The Institute of Women often asked Gwen to give talks on the intricate designs and interwoven colours, neighbours, strangers, friends and relatives all vied for a quilt from the hand of Lottie’s gran.
Intermingled with the small coloured scraps of fabric were photographs. Lottie had been left, grieving for her grandmother, abandoned by her parents, marooned by the only family she had ever known. Her nickname “Cuckoo” coming to haunt her as with each fragment of fabric and snapshot of her life the realisation that she knew nothing and the only person who would give her answer now she knew the questions to ask was dead.
Her life fragmented into a thousand shards of unknown shape or weight.
The will was read today, by a man more befitting a Dickensian novel than Brighton on a sunny day; all jacket and tie with handstitched shirt and classically tailored trousers down from London for the day.
Mother, suitably fussy, suitably hot and most decidedly suitably bothered was dressed in a pale pink suit, Lottie thought it was new, but no opportunity to ask arrived. Father dressed in linen suit with a t shirt, matching of course underneath, he was so dapper, my dad. I wonder, now I know they don’t belong to me do I still call them mum and dad, or Shirley and Harold. How strange, how weird life was going to be.
My siblings, well the brother and sister I have had up to now, had eyes of greed and avarice for the entire reading, waiting for their piece of gran. That made Lottie smile, their piece was worth as much as these fabric scraps. Why was I trying to start a quilt today?
The will of Gwendoline Grottmarsch-Billington Smythe was an uncomplicated piece of literature. A single page with the entry, “I leave my entire estate to Lottie, my only relative, my one true relative, as DNA will prove.” and then it was signed and witnessed. The solicitor affirmed Gran was in her true mind when she wrote it.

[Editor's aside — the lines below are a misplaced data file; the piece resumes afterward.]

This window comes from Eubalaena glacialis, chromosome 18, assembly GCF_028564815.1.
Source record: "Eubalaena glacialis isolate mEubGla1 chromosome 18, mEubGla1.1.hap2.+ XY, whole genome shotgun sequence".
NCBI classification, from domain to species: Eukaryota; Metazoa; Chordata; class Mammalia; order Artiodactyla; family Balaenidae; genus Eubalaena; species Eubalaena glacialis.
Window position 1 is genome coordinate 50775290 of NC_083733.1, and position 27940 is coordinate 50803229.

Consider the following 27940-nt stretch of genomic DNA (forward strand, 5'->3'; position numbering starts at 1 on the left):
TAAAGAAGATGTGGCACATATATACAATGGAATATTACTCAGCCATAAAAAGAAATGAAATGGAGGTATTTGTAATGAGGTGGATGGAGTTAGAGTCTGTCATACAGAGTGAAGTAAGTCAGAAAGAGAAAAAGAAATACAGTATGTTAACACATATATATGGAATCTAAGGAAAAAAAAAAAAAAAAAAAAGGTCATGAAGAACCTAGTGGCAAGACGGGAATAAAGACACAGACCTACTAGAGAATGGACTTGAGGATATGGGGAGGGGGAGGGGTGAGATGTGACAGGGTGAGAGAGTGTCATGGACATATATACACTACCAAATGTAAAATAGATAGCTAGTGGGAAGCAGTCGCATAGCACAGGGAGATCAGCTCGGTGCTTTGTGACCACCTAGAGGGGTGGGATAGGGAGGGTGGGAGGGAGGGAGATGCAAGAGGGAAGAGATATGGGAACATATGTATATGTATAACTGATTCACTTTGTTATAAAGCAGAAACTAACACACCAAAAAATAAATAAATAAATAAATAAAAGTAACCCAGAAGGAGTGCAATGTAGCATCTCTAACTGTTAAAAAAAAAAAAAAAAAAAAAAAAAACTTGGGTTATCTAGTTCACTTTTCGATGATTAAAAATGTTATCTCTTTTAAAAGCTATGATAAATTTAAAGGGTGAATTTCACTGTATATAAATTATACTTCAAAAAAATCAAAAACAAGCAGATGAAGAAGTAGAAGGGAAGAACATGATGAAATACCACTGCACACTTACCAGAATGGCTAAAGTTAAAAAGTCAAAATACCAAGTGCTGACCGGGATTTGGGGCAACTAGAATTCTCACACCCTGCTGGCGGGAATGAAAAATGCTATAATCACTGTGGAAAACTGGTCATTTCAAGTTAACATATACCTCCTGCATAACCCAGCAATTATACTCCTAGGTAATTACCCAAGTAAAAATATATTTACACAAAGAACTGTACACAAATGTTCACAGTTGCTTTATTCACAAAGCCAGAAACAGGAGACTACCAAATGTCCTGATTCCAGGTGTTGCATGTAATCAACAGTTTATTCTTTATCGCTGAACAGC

The ballistic testing equipment from the local army base could not have been sufficient for the eruption that followed. Lottie sat quietly, not sure what the estate was apart from the house on Windsor Avenue and the car, the sweet, gorgeous, beautiful 1979 Citreon Dyane in turquoise. Lottie loved that car, she was always thrilled to be driven by gran anywhere in the car named “Putt-Putt”.
Shirley, Harold, the two other children, various neighbours and hangers-on were still conversing at loud intervals an hour later. Lottie had sat quietly through the whole thing with two pink spots on her cheeks and a detached frame of mind. The solicitor moved every one else out of the room but their words were clearly heard through the glass door.
“Miss Lottie, this is the key to Gwen’s house. All the paperwork is there. I will meet you at the house at four if that is convenient and we might go through her affairs. There is quite a lot to get through, especially we need to shore everything up nicely to avoid the vultures.” The solicitor was smiling. “It is not often I get to wipe smile off smug nasty people. Today is your freedom day. Go enjoy.”
The barracking outside had not ceased and when Lottie materialised her mother attacked her verbally. Lottie caught various syllables of derision but she had spent 22 years ignoring the cutting remarks from her family and was well versed in ducking through a crowd.
Pushing open the door at gran’s she could smell the lavender from the bedrooms and the lemon balm from the parlour. Gwen had loved gardening, her speciality was herbs and she loved to concoct lotions and potions.
Lottie tidied up the photos and the fabric scraps she had thrown around the room trying to make sense of it all. How could her mother not be her mother. Oh how she had dreamed that she was in the wrong family. But the how was driving her potty. Potty Lottie, that was another nickname of theirs. Cuckoo and Potty. ……